(c) attaching the module to another piece by a functional cooperation along their rims.
2. The method of claim 1 wherein the functional cooperation is a tongue-and-groove arrangement.
3. The method of claim 1 further including the step of using a plurality of interconnected modules to build the final product, wherein each of the modules has left-hand and right-hand modular sections that are joined at abutting, substantially squared, complemental ends by placing dowels into aligned channel halves in the complemental faces of the two sections.
4. The method of claim 1 wherein at least one of the modules is split horizontally into upper and lower portions, wherein the method further includes the step of reducing the height of the final product without destroying the functional aspects along the assembled module's rim by trimming away oppositely facing, complemental faces of the upper and lower portions prior to joining them together.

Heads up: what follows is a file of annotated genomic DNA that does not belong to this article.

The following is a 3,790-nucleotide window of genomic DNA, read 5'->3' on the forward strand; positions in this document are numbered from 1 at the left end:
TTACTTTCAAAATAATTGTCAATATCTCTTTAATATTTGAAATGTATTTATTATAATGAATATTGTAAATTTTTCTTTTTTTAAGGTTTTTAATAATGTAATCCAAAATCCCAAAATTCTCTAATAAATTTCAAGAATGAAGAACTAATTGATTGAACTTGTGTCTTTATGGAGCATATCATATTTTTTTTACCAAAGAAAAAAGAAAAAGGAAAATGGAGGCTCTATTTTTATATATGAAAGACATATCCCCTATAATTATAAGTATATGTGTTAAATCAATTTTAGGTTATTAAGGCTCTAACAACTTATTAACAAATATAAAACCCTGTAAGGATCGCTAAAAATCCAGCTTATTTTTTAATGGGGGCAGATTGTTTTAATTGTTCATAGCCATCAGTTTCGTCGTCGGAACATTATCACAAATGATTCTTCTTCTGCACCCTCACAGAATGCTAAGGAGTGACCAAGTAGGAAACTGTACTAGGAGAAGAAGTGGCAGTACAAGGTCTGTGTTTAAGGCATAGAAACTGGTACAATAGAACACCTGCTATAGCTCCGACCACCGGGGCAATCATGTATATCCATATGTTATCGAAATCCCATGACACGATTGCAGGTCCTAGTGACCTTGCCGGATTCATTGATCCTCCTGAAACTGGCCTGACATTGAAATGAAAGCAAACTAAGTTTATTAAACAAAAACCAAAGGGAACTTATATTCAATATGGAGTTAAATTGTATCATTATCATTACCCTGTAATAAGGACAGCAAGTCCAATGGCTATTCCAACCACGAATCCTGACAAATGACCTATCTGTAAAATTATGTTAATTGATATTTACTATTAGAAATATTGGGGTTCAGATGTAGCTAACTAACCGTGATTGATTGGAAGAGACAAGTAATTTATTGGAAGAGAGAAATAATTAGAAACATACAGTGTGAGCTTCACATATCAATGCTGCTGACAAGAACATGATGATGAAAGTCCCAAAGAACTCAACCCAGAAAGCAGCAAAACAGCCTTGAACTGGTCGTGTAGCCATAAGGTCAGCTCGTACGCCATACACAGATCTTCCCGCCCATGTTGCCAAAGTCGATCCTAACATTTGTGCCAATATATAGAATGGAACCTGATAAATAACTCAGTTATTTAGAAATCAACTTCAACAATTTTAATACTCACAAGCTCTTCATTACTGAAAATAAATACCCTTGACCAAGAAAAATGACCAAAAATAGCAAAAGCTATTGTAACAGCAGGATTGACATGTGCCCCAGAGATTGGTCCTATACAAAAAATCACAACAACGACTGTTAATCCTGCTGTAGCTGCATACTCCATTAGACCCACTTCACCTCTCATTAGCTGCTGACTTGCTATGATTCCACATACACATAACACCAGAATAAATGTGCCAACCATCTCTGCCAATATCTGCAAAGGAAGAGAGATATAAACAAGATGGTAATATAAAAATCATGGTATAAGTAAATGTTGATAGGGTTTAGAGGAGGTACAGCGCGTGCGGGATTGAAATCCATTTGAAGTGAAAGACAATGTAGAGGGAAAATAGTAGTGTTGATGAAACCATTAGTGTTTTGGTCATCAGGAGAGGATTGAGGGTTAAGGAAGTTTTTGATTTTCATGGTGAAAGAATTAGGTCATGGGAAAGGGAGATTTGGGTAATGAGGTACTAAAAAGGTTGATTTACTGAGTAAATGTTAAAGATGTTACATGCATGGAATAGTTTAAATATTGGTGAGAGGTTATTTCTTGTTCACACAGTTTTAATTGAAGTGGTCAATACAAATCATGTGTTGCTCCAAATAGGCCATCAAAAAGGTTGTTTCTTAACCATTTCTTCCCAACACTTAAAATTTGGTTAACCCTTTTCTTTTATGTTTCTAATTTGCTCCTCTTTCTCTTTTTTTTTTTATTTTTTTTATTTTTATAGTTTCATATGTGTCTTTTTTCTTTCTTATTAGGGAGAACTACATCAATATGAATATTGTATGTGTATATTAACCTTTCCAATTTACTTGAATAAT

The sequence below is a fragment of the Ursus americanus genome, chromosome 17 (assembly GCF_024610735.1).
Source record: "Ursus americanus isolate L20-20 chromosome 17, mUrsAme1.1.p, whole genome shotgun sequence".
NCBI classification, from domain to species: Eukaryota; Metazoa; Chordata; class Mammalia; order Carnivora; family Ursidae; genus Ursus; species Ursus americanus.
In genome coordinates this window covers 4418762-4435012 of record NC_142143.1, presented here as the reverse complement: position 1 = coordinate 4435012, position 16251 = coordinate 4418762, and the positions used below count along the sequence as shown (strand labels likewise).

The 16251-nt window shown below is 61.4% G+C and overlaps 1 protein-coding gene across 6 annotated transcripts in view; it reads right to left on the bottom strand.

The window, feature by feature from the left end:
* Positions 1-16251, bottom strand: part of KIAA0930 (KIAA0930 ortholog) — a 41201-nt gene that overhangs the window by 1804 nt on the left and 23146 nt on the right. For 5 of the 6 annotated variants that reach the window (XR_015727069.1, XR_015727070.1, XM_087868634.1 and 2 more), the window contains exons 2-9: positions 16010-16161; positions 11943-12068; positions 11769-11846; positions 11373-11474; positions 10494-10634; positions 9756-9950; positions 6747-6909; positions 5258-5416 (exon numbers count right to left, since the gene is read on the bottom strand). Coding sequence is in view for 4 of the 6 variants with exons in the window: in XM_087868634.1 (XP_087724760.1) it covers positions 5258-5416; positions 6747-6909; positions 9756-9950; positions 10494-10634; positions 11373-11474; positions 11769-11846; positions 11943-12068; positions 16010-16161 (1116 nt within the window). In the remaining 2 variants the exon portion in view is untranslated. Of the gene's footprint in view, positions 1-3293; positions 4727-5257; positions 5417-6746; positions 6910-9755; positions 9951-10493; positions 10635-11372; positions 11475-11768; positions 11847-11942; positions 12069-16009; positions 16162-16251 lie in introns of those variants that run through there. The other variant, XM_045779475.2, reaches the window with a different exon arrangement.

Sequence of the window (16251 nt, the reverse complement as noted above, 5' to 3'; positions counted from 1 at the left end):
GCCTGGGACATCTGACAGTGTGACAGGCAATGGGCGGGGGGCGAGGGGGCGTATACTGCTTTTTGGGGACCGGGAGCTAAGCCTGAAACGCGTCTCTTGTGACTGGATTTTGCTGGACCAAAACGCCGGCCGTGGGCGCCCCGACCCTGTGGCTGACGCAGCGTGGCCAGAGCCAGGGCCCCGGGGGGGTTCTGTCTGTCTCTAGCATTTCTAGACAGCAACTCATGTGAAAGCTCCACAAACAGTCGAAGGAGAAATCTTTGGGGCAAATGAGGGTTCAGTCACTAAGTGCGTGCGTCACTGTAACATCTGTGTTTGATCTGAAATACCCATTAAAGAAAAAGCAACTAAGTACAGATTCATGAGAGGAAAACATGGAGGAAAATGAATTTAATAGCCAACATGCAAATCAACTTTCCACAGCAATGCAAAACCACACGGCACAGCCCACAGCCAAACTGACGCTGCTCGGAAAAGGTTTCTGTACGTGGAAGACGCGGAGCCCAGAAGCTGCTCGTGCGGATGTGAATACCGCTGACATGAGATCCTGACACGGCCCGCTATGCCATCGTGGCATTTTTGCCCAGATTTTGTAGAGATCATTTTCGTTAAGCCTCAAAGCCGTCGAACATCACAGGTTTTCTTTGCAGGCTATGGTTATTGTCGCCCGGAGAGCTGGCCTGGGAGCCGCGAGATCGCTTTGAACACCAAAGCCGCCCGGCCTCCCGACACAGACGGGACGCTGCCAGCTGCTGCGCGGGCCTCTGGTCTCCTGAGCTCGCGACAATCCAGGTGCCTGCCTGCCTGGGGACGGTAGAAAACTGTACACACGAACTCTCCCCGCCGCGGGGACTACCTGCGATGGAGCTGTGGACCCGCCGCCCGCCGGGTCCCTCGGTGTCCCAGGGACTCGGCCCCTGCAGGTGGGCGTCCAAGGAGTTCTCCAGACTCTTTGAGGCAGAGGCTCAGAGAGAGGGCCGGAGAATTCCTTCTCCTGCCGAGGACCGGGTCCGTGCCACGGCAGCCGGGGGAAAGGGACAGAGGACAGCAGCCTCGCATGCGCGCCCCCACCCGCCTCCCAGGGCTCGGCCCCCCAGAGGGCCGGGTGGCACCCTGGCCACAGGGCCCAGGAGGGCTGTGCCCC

This invention relates to wood and metal products and, more particularly, relates to mass-produced, prefabricated modules for making the products

In the past, one-piece modules have been utilized to build final products, such as doors or drawers. For example, doors have been built with modular, vertically oriented stiles on both sides, wherein the stiles have a center panel fit between them by a tongue-and-groove arrangement, and wherein the top and bottom of the panel are capped with horizontal rails that are also attached by tongue-and-groove arrangements. The drawers can also be modular with each drawer's sides, front and back being prefabricated to a standard size. Each drawer piece is provided with mating channels at its ends, e.g., dovetail cutouts, for subsequent mating of the pieces and forming of the drawer's corners.